Managing Very Young Bison Calves
Anderson, Dale Burr, Tim Schroeder, Chris Kubal, and Eric Bock
Carrington Research Extension Center
North Dakota State University
Bison calves are seldom orphaned but when they are, most
producers are interested in saving them at all costs. Resources needed
include time, feed(s), and knowledge. Bison are wild animals and behave as
such when confined, even at a few days of age. The conditioning to human care
and feeding apparently needs to start at birth. Any attempt to modify the
behavior and nutrition of these animals after that time is a major challenge.
There is virtually no nutritional information or guidelines on the care of
baby bison prior to weaning. The Carrington Research Center accepted a large
number of very young bison calves and managed them as a group in an attempt to
learn more about their behavior, human interaction, and nutritional needs.
Consultation with a number of experienced bison producers suggested we had a
major challenge on our hands. This paper is not intended to be the
quintessential guide to saving baby bison calves but reports observations on
some management approaches used with this group of calves.
Sixty-nine bison calves ranging in age from two days to two months were
donated and delivered to the Carrington Research Extension Center on June 4,
2001. Their dams had been managed as feeder heifers and were scheduled for
market. Several of the heifers in the group had inadvertently been bred when
on pasture during the summer of 2000.
Calves were initially contained in a small corral to
assess health, age, and condition, after several hours on a truck. Sixteen
animals that were the youngest and obviously smallest, were kept in a small
fenced receiving area. The rest of the animals were moved to a one-acre grass
Repeated attempts were made at bottle feeding or tubing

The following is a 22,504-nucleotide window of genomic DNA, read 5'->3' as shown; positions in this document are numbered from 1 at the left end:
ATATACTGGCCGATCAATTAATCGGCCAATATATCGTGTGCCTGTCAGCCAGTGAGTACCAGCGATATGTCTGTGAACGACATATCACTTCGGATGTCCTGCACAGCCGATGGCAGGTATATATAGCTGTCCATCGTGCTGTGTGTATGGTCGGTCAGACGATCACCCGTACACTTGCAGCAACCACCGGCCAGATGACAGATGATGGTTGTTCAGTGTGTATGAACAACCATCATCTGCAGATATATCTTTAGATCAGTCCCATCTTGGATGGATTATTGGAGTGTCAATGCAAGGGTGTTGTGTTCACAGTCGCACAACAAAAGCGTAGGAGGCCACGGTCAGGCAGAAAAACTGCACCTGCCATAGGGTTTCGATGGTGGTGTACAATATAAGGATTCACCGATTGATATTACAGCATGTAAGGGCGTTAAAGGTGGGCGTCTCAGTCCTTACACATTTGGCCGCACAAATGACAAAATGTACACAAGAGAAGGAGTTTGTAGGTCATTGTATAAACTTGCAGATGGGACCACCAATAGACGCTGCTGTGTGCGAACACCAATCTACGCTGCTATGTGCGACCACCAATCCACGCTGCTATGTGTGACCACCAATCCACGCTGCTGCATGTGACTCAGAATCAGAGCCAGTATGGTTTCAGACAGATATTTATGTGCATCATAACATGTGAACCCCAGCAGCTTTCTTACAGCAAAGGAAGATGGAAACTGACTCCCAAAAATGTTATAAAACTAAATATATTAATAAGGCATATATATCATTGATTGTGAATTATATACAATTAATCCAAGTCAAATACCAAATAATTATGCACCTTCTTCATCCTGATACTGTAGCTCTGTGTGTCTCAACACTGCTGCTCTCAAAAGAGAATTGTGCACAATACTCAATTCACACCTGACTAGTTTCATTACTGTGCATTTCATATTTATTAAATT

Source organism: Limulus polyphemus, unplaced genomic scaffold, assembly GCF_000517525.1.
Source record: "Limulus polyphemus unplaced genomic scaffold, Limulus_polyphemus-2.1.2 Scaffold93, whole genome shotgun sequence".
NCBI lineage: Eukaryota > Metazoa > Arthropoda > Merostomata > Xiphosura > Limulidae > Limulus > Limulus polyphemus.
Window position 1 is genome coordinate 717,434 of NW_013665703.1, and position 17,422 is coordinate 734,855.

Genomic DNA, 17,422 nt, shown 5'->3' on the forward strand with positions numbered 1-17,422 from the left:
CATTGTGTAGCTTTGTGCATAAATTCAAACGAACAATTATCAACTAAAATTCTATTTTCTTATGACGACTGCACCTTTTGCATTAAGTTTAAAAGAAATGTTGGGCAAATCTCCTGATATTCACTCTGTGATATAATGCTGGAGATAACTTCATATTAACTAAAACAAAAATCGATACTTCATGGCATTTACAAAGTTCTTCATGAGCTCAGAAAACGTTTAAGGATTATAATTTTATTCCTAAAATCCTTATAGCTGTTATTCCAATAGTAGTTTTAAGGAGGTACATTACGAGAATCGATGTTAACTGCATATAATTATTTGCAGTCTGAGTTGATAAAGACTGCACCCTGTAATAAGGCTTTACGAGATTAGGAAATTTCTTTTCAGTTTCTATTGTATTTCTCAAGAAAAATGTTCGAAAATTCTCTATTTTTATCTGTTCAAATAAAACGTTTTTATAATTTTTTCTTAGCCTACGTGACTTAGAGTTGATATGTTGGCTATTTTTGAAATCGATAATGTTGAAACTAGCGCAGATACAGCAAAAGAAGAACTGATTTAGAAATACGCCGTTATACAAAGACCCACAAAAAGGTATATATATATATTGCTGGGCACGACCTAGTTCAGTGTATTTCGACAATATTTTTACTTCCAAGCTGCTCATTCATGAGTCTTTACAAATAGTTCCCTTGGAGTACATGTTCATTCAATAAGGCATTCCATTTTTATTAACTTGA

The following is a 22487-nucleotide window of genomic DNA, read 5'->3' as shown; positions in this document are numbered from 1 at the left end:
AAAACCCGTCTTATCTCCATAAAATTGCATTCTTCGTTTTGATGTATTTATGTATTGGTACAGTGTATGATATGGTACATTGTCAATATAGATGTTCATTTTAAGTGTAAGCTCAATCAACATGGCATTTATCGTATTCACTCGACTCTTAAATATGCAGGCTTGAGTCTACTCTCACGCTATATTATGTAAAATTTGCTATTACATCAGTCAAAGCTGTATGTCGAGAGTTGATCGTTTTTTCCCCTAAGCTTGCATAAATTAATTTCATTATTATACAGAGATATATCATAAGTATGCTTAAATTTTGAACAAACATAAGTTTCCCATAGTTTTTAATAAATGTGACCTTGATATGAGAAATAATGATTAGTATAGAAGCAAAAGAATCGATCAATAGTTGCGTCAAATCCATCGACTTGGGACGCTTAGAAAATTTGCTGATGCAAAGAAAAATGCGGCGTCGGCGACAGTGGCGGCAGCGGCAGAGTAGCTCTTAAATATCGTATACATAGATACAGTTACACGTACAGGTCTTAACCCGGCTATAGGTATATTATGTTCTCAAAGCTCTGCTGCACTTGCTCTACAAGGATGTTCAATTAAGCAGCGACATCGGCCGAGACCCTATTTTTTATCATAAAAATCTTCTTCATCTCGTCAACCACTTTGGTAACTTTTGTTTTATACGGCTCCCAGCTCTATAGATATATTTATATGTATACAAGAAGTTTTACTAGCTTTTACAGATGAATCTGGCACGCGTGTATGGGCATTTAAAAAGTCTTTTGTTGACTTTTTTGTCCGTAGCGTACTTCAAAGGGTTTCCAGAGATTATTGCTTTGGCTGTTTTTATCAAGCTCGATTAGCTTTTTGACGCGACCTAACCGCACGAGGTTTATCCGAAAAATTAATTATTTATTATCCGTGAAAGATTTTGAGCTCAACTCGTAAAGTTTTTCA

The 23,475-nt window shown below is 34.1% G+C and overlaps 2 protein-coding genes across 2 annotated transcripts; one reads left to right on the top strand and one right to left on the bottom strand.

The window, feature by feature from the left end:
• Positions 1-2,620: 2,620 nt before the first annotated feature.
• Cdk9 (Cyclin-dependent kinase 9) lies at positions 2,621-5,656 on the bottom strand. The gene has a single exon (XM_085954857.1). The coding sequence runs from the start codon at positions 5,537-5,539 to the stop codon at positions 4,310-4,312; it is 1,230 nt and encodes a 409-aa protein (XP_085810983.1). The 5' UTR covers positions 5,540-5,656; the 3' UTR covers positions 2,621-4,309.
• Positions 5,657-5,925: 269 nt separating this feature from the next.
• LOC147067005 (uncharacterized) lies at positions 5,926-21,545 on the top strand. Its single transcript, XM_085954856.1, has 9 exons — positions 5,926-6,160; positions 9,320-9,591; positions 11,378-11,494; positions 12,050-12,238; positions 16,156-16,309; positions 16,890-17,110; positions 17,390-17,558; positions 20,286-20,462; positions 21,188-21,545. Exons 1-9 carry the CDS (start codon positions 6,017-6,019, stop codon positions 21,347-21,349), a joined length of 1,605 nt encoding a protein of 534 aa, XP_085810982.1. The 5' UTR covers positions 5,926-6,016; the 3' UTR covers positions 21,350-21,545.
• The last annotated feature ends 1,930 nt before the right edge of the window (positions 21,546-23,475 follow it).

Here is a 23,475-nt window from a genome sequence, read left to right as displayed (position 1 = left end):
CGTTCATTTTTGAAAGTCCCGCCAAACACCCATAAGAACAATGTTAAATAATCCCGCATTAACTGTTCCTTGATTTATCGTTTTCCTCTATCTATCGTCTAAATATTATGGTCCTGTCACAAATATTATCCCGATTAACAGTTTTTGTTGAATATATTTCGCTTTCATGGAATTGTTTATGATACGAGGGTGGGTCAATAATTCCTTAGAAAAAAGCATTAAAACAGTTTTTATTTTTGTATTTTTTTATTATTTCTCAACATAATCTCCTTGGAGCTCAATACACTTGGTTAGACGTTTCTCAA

the young calves with primary effort in the morning and late afternoon. Some
commercially available, very palatable, high-protein, high-energy feeds were
offered in three pans inside the pen. Two pans were used for milk replacer
and fresh water was available in two others. Catching these animals, even in
a small pen, proved to be a challenge. At the young age of the calves, they
were fast and strong, and fought being handled. Roping calves caused severe
stress from chasing with some choking and shock resulting when calves were
Few showed any inclination to nurse from a bottle, and
then only for very brief periods of time. None of the animals adapted to
nursing from a bottle after several days. Little time was spent on each
individual calf due to the large number and limited man hours available.
The animals not confined for bottle feeding were moved to
a one-acre paddock fenced with feedlot panels. The lush, green, grassed area
was next to a tree row which provided shade for the calves during much of the
day. An 18-inch high, 100-gallon water tank was set up in the pen for fresh
water. Several rubber feed tubs were distributed throughout the acre to
maximize exposure to different feeds offered to the bison calves. Water
tanks and all rubber feed tubs were emptied and cleaned daily for the first
several weeks to ensure freshness and cleanliness.
Sheep milk replacer was used in the
attempted bottle feeding and tubing for the smallest bison. To our knowledge
it is the closest commercial product that resembles bison milk to any degree
and was recommended by experienced bison producers.
Commercial sweet feeds were offered to both groups as